Walking Your Dog on a Long Leash
Most pet owners feel short dog leashes are restrictive, so they dream of walking their dogs off leash. While this thought process is understandable, it’s not a safe option. Leashes are used as safety lines because they prevent dogs from running away, accidentally walking into roadways, and running up to strange dogs and people. There’s a reason states are issuing mandatory leash laws and that’s because leashes save dogs’ lives. The solution? Use a long dog leash.
Walking a dog on a long leash will provide your dog a sense of freedom, yet keep him safely contained. Before teaching your dog to walk on a long leash, you should first understand how and when to use a long dog leash. Plus, you’ll need to teach your dog a certain skill set before wandering around.
Choosing a Long Dog Leash
Safe long leashes are between 8- to 15-feet long and are made of nylon. These leashes look like super long leashes with a soft hand loop on one end and a sturdy clip on the other end. Retractable leashes are not considered safe long leashes. They’re not user-friendly due to the fickle “stop” button and the weak leash attachments inside the handle. Safe long leashes are sold in most pet retailers and online.
Use Only With a Body Harness
To keep your dog safe, only attach a long leash to your dog’s body harness. Long leashes attached to collars are extremely harmful and can cause permanent damage to a dog’s neck. Attach a long leash to your dog’s harness back clip and not the front one (i.e. located on your dog’s chest) to prevent sudden injury.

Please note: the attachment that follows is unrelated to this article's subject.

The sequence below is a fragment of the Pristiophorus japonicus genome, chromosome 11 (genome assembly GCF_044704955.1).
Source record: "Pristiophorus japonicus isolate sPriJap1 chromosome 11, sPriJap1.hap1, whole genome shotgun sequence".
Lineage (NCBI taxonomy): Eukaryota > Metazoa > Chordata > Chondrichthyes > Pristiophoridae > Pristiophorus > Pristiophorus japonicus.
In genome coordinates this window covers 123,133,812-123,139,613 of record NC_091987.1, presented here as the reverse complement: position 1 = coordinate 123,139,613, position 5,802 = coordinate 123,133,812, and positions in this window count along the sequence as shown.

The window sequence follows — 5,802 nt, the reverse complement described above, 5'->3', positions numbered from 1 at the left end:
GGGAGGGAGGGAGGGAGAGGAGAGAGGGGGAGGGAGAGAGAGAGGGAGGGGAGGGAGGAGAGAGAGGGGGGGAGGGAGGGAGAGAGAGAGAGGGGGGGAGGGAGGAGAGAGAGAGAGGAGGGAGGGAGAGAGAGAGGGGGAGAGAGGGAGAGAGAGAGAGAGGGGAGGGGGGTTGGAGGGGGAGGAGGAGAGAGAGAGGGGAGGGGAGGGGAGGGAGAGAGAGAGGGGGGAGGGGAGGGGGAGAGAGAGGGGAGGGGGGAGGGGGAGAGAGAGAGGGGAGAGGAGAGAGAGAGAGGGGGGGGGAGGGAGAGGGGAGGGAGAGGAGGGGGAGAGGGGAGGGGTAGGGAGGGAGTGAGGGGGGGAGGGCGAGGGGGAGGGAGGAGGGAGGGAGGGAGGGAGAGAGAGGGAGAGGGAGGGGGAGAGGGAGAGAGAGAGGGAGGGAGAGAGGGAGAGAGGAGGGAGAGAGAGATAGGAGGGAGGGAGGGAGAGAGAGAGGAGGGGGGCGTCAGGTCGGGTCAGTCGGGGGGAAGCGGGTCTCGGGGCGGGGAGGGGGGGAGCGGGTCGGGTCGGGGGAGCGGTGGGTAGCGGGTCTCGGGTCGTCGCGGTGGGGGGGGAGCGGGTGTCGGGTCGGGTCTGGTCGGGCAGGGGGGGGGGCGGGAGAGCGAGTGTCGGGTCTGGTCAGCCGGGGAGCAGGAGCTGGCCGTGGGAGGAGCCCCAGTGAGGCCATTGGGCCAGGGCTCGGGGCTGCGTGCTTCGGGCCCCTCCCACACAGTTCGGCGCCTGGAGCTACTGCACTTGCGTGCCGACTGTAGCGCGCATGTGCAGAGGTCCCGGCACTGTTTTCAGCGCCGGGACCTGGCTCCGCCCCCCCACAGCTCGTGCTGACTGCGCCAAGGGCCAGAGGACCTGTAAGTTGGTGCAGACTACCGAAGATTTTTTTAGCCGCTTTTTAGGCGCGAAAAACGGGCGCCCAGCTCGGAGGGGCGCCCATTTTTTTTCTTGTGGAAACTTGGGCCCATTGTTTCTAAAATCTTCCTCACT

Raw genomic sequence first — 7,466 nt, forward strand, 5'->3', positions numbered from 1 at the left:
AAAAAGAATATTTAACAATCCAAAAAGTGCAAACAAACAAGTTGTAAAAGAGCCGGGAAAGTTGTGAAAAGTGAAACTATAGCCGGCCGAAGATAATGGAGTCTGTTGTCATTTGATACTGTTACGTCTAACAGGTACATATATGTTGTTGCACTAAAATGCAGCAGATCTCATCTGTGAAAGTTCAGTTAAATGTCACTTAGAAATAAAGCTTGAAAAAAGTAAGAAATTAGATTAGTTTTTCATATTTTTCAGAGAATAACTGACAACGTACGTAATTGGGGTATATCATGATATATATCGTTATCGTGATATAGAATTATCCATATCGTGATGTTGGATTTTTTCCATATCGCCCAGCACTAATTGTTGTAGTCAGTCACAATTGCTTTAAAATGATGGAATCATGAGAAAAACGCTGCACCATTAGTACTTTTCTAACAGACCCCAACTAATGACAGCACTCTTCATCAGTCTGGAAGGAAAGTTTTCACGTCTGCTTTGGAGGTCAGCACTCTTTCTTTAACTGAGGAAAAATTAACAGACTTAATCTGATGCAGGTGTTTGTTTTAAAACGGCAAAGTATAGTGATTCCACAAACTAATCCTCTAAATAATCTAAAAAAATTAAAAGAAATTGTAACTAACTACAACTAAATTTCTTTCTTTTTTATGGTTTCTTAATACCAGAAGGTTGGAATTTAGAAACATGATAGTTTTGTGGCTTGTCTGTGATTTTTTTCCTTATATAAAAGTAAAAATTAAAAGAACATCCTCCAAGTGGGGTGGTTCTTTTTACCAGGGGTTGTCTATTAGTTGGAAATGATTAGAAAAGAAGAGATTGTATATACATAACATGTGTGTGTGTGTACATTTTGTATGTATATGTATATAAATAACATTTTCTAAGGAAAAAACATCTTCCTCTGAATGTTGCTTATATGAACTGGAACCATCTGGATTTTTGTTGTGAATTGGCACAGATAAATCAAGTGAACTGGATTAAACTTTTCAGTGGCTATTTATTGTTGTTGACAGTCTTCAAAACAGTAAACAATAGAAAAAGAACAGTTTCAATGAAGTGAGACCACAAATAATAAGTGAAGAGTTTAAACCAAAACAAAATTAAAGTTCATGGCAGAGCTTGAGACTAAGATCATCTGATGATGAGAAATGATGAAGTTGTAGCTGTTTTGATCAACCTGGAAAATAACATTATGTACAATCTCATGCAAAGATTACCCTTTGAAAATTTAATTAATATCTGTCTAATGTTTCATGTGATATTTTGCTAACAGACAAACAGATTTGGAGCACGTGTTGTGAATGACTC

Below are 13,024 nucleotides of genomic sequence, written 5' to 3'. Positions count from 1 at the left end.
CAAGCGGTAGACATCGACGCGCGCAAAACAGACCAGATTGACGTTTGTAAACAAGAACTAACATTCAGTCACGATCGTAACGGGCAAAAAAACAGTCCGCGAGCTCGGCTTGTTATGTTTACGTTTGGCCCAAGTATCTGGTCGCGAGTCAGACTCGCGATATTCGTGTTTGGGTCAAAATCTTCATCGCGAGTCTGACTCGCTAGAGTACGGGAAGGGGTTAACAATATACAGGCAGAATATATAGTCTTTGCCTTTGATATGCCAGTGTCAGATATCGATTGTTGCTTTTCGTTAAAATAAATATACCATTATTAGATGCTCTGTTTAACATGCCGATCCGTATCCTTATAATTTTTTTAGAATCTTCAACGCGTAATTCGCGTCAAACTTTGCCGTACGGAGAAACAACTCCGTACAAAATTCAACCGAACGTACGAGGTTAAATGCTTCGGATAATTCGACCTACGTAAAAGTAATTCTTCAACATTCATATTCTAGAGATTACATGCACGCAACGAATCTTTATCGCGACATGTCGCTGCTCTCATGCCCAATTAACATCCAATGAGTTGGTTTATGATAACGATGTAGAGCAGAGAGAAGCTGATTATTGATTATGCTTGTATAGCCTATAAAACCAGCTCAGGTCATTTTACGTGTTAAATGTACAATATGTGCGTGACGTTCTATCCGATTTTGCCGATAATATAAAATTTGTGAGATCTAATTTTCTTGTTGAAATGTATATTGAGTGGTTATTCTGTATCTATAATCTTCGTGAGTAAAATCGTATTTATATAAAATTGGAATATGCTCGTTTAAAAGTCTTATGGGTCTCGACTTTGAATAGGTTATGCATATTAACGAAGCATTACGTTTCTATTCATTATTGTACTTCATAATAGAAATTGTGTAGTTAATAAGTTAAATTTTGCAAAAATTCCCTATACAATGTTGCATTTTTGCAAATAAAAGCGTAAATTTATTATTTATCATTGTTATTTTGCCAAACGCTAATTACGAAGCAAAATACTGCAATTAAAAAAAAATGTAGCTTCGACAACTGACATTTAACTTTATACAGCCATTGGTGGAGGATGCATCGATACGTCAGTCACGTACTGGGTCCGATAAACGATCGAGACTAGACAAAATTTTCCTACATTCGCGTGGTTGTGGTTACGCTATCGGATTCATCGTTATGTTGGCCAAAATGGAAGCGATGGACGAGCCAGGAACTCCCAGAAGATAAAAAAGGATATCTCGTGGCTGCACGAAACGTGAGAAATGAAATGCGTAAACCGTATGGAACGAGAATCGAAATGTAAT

Use a Long Line Once a Dog Has Learned Polite Behaviors
Long leashes provide dogs more freedom, but dogs must have a certain skill set before walking 15 feet ahead of pet owners. Once your dog will walk politely (won’t pull) on leash 90% of the time, then it’s time to practice these behaviors using a long line.
Your dog should also respond 90% of the time to the cues below to ensure you and your dog are safe during walks with a long leash.
As an example, dogs walking on a longer leash are able to chase small vermin or gobble up discarded food before pet owners are able to see it. If you’re not sure if your dog will respond to these cues, it’s best to use a 6-foot nylon leash instead of a long line.
Think of holding a long leash like a fishing pole; pet owners must constantly adjust the line tension, depending on their dog’s location.
Start With a Shorter Leash First
Walking a dog on a long leash can be challenging for the pet owner because certain handling skills are needed. Before loading up your dog and going for a walk in the woods using a 15-foot leash, practice reeling in a long leash. Think of holding a long leash like a fishing pole; pet owners must constantly adjust the line tension, depending on their dog’s location. Start slow, let out 8 feet of leash at first, and then slowly increase 1-2 feet of leash based on your environment.
Long leashes should not touch the ground during walks. Keeping it above ground prevents the leash from tangling around a dog’s legs and trees. When your dog walks closer to you, gather up the extra leash in your hands. This may seem cumbersome, but with lots of practice, it becomes an automatic response as a dog moves back and forth.